If you have a dog that becomes nervous or anxious when it is in a new situation or unfamiliar place, than sending it to the boarder for an overnight stay may seem like a struggle. Luckily, there are a few ways to make such a stay easier on a nervous dog so that you don't have to spend your whole vacation worrying that your pet is upset or causing trouble. Follow these simple tips, and your nervous dog should settle in just fine.
Take several trips to the kennel before you drop your dog off for a longer stay.
A few weeks before you go away, put your dog in the car and take it to the kennel. Just make this a short visit. Walk your dog into the kennel, let it sniff around, and then give it some treats and go back to the car. Repeat this process a couple of times, staying a little longer each time. The second or third time you visit, give your dog some time to interact with the staff and perhaps some other dogs. The place will seem more familiar when you drop him off for a longer stay.
Bring your dog's own bedding.
Most kennels will either provide bedding or let you bring your own. In the case of a nervous dog, it is always best to bring your own, since it will smell like home and he will find this comforting. You may also wish to bring along some of your dog's favorite toys. If the handlers use them to play with your dog, he may start to feel more at ease around them.
Use calming sprays.
There are several calming sprays on the market that help relax nervous dogs. Depending on the product, they either contain pheromones or herbs that help your dog to relax. Spray one of these products on your dog's collar and bedding when you bring him to the kennel.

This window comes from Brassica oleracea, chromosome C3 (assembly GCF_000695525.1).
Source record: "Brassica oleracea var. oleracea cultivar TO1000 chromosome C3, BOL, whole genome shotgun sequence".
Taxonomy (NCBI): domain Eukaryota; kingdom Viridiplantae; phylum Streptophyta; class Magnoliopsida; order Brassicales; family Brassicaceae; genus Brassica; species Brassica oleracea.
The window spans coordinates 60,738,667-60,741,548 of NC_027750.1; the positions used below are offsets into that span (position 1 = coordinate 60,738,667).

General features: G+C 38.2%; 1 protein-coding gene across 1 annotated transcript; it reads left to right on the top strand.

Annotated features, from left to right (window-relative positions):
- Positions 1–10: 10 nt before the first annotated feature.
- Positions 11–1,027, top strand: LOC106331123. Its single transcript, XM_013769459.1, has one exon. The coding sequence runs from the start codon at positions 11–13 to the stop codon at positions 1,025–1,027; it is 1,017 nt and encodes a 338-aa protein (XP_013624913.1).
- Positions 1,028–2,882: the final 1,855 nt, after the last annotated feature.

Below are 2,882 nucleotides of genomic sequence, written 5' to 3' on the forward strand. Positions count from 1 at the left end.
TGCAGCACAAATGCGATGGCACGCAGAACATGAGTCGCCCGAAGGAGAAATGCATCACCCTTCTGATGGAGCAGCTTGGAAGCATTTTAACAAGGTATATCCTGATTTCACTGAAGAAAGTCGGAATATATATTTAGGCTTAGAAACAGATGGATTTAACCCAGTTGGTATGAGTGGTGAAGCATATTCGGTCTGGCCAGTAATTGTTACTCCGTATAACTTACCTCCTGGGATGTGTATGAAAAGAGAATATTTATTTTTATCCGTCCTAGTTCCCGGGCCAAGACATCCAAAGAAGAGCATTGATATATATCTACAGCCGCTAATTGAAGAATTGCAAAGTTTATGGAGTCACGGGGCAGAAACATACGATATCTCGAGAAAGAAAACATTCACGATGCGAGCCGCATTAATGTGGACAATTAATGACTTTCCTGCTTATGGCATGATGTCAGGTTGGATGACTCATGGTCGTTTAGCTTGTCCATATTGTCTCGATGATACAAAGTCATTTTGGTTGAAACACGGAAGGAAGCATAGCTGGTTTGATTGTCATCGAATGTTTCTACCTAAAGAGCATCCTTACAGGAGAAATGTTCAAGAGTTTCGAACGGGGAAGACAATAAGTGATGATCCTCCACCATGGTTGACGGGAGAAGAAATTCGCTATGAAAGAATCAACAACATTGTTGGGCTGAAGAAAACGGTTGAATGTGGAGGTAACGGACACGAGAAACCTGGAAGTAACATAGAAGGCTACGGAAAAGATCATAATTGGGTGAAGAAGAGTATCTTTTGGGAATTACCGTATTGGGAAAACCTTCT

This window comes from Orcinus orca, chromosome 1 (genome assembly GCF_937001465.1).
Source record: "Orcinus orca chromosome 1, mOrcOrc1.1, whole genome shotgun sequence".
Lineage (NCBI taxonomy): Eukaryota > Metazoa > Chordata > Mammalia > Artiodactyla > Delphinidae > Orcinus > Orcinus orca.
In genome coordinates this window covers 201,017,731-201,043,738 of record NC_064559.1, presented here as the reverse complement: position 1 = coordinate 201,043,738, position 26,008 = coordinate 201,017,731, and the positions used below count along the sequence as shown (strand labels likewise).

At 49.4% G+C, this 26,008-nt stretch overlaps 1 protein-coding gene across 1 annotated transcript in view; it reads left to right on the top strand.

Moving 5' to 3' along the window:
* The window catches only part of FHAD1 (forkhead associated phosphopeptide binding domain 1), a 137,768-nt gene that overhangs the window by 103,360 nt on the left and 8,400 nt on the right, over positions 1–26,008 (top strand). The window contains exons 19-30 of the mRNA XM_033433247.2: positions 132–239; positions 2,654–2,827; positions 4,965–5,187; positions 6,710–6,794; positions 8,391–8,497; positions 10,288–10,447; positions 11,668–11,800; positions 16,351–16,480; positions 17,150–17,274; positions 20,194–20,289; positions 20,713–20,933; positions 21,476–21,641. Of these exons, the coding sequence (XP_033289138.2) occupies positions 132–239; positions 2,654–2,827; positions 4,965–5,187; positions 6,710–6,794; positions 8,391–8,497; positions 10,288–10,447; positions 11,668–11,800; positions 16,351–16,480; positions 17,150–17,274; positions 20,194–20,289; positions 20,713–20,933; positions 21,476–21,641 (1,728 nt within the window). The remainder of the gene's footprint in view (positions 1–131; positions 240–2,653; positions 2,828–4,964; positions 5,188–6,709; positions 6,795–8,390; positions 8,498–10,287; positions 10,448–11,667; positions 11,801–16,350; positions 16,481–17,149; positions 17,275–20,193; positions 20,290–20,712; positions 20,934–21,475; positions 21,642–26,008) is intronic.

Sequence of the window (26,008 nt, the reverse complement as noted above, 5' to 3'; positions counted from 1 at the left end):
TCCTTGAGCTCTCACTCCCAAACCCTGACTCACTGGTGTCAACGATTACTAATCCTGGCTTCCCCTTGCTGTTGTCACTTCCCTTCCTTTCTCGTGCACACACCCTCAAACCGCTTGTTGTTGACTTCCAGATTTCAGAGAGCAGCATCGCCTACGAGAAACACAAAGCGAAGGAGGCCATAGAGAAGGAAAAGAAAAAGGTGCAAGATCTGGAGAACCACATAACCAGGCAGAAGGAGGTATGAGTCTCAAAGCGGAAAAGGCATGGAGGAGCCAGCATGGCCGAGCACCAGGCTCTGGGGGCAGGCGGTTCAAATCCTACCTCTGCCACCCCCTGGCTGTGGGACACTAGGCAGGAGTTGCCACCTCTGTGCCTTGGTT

Ask your vet about mild sedatives.
If your dog is very nervous, to the point that he has trouble controlling his bowels in a new place or becomes defensive, then talk to your vet about a mild sedative you can give him prior to leaving him at the kennel. You can also leave another dose or two with the kennel employees in case they need to use it. In most cases, once the initial dose wears off, the dog begins to settle in to the new environment and become less nervous. However, knowing that the kennel has an extra dose if they need it can give you some peace of mind.
With some patience and the tips above, you can get a nervous dog used to spending time at the pet boarding facility. The first stay might be a little trying, but after your dog has stayed a time or two, he will be a lot less anxious about subsequent stays.